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Bad Santa (2003)

He doesnt care if youre naughty or nice.

Rating: 8/10

Running Time: 91 minutes

US Certificate: R UK Certificate: 15

If Christmas is the season to be jolly, a time when feelings of merriness, joy and goodwill to all humankind are supposed to swell in the hearts of us all, then there have always been those, from Dickens’ Scrooge through to the Grinch of Dr Suess, who are unafraid to voice their opposition to the enforced mirth and crass consumption of the Noël period. And for every saccharine Santa kiddie flick there is another film which dares to show that all the tinsel, carols, presents and pudding in the world are not enough to conceal the darkness and despair that lie in the bottom of the Christmas stocking. Think The Nightmare Before Christmas, think all those Santa slasher films (a surprisingly well represented horror subgenre) – hell, even It’s a Wonderful Life, America’s favourite heart-warming Christmas classic, is essentially about a man depressed to the point of suicide. So ‘Bad Santa’ is not alone in tearing into the values of Christmas as though they were so much wrapping paper on an overpriced gift – but cinema has not seen such an alcoholic, priapic, foul-mouthed lowlife as Willie (Billy Bob Thornton) in the rôle of children’s entertainer since Bobcat Goldthwaite’s underrated ‘Shakes the Clown’.

Self-loathing no-hoper Willie cuts an unlikely figure as a department store Santa, given that his idea of Christmas spirit is a gallon of whisky, and he cannot even get on the wagon let alone a sleigh – but as long as his side-kick ‘elf’, the diminutive Marcus (Tony Cox), can keep Willie from shouting profanities at the children, sodomising large women in the changing rooms and soiling his own Santa costume, the pair plan to exploit their positions to rob the store together on Christmas Eve – as they have done in different US states every year. Meanwhile Willie takes up residence in the house of a strange kid (Brett Kelly) with absent parents and a demented grandmother, taking full advantage of the boy’s conviction that he is the real Santa. Soon Willie’s new girlfriend Sue (Lauren Graham), a bartender with a Christmas fetish (“Fuck me, Santa!”), has also moved in, and Willie finds something like domesticity for the first time in his life – but the canny store detective Gin (Bernie Mac) sniffs a rat, Marcus is running out of patience with his unreliable partner, and it is starting to look as though the dipsomaniac Santa will be spending Christmas behind bars – or even in a body bag.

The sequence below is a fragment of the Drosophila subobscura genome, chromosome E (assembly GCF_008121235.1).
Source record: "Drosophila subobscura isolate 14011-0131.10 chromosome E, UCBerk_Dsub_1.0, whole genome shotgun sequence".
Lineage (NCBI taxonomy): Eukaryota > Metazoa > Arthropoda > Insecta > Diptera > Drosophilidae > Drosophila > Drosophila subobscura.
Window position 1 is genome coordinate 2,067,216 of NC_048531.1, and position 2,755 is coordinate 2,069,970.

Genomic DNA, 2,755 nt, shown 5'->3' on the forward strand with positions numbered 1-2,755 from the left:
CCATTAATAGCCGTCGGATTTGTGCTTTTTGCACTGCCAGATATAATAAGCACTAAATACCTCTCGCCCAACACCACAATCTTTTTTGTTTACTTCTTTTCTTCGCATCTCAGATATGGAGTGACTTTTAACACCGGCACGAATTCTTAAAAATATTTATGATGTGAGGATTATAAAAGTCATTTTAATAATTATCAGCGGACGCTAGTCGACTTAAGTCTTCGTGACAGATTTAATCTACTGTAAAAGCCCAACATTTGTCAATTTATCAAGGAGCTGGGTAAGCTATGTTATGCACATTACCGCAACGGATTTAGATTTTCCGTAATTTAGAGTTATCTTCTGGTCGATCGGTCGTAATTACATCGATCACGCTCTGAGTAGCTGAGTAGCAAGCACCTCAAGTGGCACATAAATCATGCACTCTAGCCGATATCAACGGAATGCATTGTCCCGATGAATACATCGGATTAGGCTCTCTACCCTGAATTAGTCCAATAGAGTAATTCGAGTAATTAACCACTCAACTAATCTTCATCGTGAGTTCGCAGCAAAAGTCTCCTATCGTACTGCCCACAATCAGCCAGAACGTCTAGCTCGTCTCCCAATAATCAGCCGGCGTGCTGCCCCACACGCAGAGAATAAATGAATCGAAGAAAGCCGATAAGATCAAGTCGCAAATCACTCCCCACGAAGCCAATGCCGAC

Although they are only its executive producers, the imprimatur of the Coen brothers is all over ‘Bad Santa’, with its grotesque characters, hilarious dialogue and barely competent heists – but nothing made by the Coens has ever been as jaw-droppingly irreverent as this. Once again, as in his previous films ‘Crumb’ and ‘Ghost World’, director Terry Zwigoff shows a masterful handling of the marginalised and the maudlin, working from a screenplay by Glenn Ficarra and John Requa (Cats and Dogs) that is blacker than the burnt bits on a Christmas roast. It is all held together by Billy Bob Thornton, who for all his character’s selfishness, perversity and downright mean-spiritedness, still manages to engage our frazzled sympathies without ever being fully redeemed. I can’t wait to see him play the Easter bunny.

It's Got: Talking walnuts; hand-carved wooden pickles; decapitated donkeys; excellent performances, including the brilliant John Ritter (in his last ever performance) as a store manager bamboozled by his own political correctness; and the name Leonardo da Vinci used as an unlikely but effective insult ("Whatd you call me...?", "I called you a fuckin guinea homo from the fifteenth fuckin century, you dickhead!").

It Needs: Viewers who are not easily offended by what one character calls the three Bs (booze, bullshit and butt-fucking).


Hilariously irreverent antidote to a cloying Christmas.